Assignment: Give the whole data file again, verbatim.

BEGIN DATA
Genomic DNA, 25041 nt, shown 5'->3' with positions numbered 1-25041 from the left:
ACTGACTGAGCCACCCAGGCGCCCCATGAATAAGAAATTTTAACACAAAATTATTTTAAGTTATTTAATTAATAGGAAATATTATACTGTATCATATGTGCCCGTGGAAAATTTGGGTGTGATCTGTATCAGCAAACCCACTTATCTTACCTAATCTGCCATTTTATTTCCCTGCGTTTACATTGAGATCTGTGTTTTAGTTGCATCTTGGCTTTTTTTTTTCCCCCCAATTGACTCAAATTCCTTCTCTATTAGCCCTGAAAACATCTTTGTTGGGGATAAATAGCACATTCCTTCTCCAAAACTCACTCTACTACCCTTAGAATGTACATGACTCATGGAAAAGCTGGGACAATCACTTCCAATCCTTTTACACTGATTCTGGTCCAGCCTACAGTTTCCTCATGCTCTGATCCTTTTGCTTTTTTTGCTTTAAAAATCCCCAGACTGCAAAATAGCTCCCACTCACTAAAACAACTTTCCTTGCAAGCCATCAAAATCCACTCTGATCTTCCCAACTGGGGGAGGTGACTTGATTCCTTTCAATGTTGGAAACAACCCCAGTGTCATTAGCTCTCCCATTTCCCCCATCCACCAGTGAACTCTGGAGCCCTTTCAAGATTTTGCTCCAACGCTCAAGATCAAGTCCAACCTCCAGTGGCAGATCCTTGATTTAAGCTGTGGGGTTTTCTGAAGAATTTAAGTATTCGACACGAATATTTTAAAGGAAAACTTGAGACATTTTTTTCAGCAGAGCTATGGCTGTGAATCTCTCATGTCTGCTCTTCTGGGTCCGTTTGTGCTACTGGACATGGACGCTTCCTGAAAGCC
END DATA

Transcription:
Genomic DNA, 25041 nt, shown 5'->3' with positions numbered 1-25041 from the left:
ACTGACTGAGCCACCCAGGCGCCCCATGAATAAGAAATTTTAACACAAAATTATTTTAAGTTATTTAATTAATAGGAAATATTATACTGTATCATATGTGCCCGTGGAAAATTTGGGTGTGATCTGTATCAGCAAACCCACTTATCTTACCTAATCTGCCATTTTATTTCCCTGCGTTTACATTGAGATCTGTGTTTTAGTTGCATCTTGGCTTTTTTTTTTCCCCCCAATTGACTCAAATTCCTTCTCTATTAGCCCTGAAAACATCTTTGTTGGGGATAAATAGCACATTCCTTCTCCAAAACTCACTCTACTACCCTTAGAATGTACATGACTCATGGAAAAGCTGGGACAATCACTTCCAATCCTTTTACACTGATTCTGGTCCAGCCTACAGTTTCCTCATGCTCTGATCCTTTTGCTTTTTTTGCTTTAAAAATCCCCAGACTGCAAAATAGCTCCCACTCACTAAAACAACTTTCCTTGCAAGCCATCAAAATCCACTCTGATCTTCCCAACTGGGGGAGGTGACTTGATTCCTTTCAATGTTGGAAACAACCCCAGTGTCATTAGCTCTCCCATTTCCCCCATCCACCAGTGAACTCTGGAGCCCTTTCAAGATTTTGCTCCAACGCTCAAGATCAAGTCCAACCTCCAGTGGCAGATCCTTGATTTAAGCTGTGGGGTTTTCTGAAGAATTTAAGTATTCGACACGAATATTTTAAAGGAAAACTTGAGACATTTTTTTCAGCAGAGCTATGGCTGTGAATCTCTCATGTCTGCTCTTCTGGGTCCGTTTGTGCTACTGGACATGGACGCTTCCTGAAAGCC